Tagata Pasifika

The Pacific voice on
New Zealand television
since 1987

Tagata Pasifika

The Pacific voice on
New Zealand television
since 1987

Tongan filmmakers capture heartbreak, trauma, power and triumph in latest documentaries

Public Interest Journalism funded through NZ On Air
(L-R) Filmmakers Vea Mafile’o and Alice Lolohea took part in this years’ Loading Docs initiative. Photos: Supplied
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Gladys Hartson | Senior Journalist

Tongan filmmakers Alice Lolohea and Vea Mafile’o showcase their latest work on the eagerly anticipated season 9 of Loading Docs – a launch pad for New Zealand documentary shorts. 

The initiative provides local documentary makers with a platform to promote their creativity and talent and to create work that inspires and pushes boundaries. 

Making her directorial debut with her documentary Testimony, Alice Lolohea documents a harrowing account of Tesimoni Fuavao whose parents were wrongly imprisoned for being overstayers and shares what really happened to them during the Dawn Raids. 

She recalls being inspired and overcome with emotion listening to Tesimoni, who came forward to share his experiences at the historical Abuse in Care Inquiry in July last year.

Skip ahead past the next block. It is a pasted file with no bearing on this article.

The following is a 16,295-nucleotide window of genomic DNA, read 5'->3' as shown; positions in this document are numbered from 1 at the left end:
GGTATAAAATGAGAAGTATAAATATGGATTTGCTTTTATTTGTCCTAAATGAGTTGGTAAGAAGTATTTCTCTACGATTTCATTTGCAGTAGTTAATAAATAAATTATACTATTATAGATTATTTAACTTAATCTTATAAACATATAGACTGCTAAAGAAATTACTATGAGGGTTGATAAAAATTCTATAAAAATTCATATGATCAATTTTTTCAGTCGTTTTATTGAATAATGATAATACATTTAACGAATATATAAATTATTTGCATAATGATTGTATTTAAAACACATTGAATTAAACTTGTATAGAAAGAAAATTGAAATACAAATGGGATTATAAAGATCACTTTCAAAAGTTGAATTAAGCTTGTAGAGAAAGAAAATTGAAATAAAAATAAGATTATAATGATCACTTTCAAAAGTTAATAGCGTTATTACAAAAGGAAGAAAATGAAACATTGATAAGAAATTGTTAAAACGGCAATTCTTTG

“I remember watching him…and I could really just imagine all the people of his generation who had been through that same experience of being Dawn Raided,” Alice remembers.

“The grief and the trauma that they all had to live with and how that trauma must have manifested for them in different ways. It was one of the things that compelled me to the story.” Film director Vea Mafile’o, one of the creators behind the hit feature film documentary, ‘For My Father’s Kingdom, adds producer to her list of credentials for her role in Beneath the Surface.

The story follows the journey of Paralympic swimming champion Tupou Neiufi, who battles self-doubt and setbacks in her quest for Commonwealth Games gold. The documentary explores Tupou’s journey after a traumatic childhood accident at the age of two that left her with a permanent disability. 

Vea says being able to share Tupou’s story was a privilege to highlight the challenges she has dealt with and continues to deal with, given the brain injury she sustained, “when you work with someone like Tupou you are inspired because we know life has its challenges for all of us,” Vea says.

“But when you are faced with the challenges Tupou has faced, how extra hard would that be?…it makes you feel grateful for the things and the privileges that you do have. You just can’t take things for granted.”

With both stories highlighting people of Tongan descent, Vea and Alice were well aware of the added responsibility they had not only as filmmakers, but also to tell the story with a Pacific lens.

“From a cultural perspective I always try to make sure that at the forefront of my mind, [Tupou’s] story will come across in a respectful way,” says Vea.